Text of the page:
The two entertainers staged a mock make-nice meet-and-greet with the press this past week, sharing details of their upcoming dual Henry Miller's Theatre engagement.
Dame Edna, for one, saw no reason why she wouldn't make beautiful music with Feinstein. "He is an exponent of The Great American Songbook, and I am the exponent of The Great Australian Songbook," she reasoned. "The Great Australian Songbook is wonderful. It differs from The Great American Songbook in one respect: It’s thinner. In fact, it's almost a pamphlet. There are lovely, lovely songs in it — 'Waltzing Matilda,' 'The Dingo Ate My Baby,' beautiful songs."
Yes, she conceded, there have been a few little rough patches in their double-harnessed Journey to Broadway. "Catfight, I think, is trivializing it," opted the dame, who suggested that lionfight would be closer to the mark.
Feinstein, a carefree cabaret spirit if ever there was one, was grateful for the brush with Dame Edna because of the demons it unleashed. "I must say," he did say, "this is the most cathartic experience I've ever had in that it really gives me the opportunity to vent a lot of anger that was built up inside of me that I had no idea existed."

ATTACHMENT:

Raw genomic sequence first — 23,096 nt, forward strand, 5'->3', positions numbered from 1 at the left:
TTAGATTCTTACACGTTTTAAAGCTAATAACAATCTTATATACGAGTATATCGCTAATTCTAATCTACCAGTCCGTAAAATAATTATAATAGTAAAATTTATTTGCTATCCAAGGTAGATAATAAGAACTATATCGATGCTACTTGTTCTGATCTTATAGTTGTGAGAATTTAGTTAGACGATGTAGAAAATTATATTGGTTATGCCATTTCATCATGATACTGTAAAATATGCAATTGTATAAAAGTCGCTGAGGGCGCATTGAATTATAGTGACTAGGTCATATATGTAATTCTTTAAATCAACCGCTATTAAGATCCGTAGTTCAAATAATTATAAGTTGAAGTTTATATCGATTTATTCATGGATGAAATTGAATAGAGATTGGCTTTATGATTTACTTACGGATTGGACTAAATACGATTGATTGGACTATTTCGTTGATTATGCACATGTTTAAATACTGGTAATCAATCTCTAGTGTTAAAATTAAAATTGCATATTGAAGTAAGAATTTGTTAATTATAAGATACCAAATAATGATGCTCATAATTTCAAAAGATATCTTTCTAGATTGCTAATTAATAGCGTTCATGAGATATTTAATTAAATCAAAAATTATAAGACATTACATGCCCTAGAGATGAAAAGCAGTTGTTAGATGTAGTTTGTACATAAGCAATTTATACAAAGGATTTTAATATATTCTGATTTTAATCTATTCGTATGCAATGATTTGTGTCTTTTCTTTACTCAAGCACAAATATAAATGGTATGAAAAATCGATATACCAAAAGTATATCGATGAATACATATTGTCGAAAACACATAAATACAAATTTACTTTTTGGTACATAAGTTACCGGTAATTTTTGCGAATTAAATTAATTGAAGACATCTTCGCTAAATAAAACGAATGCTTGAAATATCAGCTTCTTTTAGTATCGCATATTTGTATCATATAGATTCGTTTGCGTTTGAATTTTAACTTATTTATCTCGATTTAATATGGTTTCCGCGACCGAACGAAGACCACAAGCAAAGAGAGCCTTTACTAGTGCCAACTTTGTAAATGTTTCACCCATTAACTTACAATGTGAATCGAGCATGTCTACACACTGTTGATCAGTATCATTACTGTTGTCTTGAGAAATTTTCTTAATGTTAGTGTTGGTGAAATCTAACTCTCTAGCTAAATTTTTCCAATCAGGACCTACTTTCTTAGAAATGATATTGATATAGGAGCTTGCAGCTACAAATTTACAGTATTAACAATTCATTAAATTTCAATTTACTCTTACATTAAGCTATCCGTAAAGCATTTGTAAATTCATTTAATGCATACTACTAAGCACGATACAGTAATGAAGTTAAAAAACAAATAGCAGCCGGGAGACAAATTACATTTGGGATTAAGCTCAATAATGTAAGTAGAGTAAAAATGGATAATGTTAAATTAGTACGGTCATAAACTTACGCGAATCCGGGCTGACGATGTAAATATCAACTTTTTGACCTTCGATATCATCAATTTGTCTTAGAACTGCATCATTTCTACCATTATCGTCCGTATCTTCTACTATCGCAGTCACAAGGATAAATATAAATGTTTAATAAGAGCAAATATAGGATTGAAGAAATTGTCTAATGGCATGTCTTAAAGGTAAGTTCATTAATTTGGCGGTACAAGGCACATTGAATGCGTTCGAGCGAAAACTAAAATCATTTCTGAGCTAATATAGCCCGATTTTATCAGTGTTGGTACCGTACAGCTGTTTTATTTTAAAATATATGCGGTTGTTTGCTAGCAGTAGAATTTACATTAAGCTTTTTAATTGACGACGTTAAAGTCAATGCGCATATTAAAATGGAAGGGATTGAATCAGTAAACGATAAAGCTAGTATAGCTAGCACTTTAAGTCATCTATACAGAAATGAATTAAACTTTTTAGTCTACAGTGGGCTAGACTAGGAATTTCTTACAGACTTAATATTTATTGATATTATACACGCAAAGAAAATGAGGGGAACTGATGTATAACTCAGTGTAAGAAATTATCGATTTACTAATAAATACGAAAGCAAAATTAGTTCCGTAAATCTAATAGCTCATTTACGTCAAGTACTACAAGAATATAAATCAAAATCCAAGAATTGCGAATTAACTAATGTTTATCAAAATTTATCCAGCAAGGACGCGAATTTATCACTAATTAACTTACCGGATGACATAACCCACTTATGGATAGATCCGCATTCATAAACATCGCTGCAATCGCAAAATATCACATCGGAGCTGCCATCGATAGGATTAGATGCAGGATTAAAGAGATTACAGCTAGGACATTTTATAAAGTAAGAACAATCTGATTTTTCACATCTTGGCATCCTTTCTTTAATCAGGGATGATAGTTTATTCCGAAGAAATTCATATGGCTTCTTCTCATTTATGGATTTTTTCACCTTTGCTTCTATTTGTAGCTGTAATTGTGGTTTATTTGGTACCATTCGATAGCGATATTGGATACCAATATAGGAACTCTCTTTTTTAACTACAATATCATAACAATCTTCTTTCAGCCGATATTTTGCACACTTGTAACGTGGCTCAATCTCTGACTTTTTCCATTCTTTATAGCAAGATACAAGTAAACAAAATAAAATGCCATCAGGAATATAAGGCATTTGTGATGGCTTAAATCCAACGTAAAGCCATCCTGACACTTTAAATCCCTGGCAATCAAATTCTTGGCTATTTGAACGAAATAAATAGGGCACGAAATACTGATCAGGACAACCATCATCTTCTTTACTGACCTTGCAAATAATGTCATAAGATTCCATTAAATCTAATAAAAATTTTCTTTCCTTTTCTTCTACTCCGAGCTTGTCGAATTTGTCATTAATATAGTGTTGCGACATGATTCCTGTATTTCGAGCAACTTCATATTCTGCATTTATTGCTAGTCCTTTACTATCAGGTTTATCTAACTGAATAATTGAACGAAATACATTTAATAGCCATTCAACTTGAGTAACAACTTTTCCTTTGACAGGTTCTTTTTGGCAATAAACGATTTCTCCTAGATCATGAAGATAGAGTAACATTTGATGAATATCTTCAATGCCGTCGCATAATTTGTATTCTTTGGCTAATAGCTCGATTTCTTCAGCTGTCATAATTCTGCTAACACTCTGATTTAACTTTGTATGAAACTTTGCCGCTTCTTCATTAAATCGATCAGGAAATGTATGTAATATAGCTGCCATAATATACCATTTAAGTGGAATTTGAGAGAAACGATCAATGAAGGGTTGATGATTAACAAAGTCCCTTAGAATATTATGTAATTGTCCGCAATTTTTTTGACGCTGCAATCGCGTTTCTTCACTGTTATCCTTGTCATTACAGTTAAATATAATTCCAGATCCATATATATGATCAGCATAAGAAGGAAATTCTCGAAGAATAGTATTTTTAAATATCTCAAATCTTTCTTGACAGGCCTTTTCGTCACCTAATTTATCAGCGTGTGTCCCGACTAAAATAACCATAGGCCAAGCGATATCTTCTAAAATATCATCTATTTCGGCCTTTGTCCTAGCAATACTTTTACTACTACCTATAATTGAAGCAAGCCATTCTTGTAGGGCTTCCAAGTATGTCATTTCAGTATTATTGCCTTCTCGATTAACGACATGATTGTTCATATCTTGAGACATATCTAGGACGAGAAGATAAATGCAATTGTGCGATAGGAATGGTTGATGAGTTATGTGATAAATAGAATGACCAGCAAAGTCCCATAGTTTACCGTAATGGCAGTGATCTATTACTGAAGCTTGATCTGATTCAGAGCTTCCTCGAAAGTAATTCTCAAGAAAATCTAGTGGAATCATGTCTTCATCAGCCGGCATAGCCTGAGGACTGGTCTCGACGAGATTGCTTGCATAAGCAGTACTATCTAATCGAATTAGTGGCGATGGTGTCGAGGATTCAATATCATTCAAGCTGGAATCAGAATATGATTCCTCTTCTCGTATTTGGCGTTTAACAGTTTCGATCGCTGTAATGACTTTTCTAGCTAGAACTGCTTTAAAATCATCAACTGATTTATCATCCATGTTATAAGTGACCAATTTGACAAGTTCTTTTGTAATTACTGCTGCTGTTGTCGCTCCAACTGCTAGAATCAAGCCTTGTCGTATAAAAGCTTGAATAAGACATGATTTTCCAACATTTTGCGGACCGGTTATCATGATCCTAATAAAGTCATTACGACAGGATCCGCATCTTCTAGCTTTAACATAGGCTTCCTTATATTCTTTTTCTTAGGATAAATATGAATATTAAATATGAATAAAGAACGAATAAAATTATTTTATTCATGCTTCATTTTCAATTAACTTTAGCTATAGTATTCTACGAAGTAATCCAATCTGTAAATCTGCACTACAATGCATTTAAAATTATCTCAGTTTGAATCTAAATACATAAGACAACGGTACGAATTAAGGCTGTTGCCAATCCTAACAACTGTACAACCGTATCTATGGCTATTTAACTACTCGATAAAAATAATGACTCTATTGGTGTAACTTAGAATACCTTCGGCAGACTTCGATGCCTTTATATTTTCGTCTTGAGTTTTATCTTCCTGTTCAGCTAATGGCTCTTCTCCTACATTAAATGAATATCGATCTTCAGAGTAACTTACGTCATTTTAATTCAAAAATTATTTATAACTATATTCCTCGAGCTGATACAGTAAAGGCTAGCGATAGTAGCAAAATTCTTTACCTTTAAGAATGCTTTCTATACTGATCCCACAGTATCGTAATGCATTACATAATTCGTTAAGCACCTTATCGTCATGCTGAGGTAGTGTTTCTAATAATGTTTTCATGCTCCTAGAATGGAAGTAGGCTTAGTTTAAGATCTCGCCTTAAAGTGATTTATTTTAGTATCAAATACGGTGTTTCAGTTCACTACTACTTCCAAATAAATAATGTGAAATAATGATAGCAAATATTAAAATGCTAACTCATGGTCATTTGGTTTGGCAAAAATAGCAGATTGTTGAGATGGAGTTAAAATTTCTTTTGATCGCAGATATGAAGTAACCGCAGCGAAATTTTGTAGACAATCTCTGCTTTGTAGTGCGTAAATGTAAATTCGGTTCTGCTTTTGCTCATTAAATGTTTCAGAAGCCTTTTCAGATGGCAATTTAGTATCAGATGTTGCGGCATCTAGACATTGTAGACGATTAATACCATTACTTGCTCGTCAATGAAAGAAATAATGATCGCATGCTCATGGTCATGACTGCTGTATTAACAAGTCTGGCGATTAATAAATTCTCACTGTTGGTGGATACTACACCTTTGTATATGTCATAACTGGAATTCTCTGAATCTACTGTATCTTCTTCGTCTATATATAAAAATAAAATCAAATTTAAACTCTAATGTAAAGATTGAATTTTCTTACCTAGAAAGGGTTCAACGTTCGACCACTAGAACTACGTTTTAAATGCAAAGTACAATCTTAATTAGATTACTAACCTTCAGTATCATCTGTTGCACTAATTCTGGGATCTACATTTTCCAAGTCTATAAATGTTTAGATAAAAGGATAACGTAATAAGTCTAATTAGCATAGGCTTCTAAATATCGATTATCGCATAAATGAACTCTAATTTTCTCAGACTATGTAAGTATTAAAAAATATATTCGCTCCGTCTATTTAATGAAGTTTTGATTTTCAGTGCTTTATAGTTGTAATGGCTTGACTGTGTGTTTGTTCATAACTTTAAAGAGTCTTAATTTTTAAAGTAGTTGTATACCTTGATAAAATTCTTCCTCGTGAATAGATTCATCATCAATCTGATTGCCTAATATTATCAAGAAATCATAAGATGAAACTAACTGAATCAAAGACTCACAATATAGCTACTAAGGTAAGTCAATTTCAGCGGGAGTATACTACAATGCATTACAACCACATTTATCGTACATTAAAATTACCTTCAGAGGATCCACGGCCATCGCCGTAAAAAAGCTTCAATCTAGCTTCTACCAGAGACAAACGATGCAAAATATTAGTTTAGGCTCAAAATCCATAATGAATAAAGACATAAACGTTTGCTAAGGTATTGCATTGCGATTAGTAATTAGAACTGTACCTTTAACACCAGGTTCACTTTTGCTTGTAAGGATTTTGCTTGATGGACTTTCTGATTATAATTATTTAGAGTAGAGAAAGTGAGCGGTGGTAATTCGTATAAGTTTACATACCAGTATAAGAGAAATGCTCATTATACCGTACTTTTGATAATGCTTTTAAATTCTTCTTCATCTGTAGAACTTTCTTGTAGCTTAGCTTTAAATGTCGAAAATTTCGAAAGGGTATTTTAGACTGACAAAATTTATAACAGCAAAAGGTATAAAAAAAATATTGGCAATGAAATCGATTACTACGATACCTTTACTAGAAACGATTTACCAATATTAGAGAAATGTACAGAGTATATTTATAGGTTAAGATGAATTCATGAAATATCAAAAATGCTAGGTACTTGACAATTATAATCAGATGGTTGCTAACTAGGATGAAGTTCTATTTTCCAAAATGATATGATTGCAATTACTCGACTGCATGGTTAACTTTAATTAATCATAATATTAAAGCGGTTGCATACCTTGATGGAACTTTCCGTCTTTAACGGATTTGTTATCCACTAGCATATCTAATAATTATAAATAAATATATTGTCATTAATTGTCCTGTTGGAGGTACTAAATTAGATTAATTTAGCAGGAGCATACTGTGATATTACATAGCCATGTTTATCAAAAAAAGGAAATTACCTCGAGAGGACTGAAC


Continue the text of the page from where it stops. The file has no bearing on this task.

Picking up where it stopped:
His co-star nodded sagely, almost sympathetically, but saw it all as a selling point: "Catharsis is what you'll be seeing, among other things,” she said. "And gowns, too. My son Kenny, whom I very rarely promote, is a brilliant boy. He's a Renaissance boy. He's lectured in flower arrangement. He's done display work for department stores. And he's a choreographer — well, he's a man's man. And he has designed the dresses that I'm wearing to compliment the rather formal tuxedos that Michael will be wearing, and it will be a feast of beautiful frocks. It'll be a frockathon."
— Harry Haun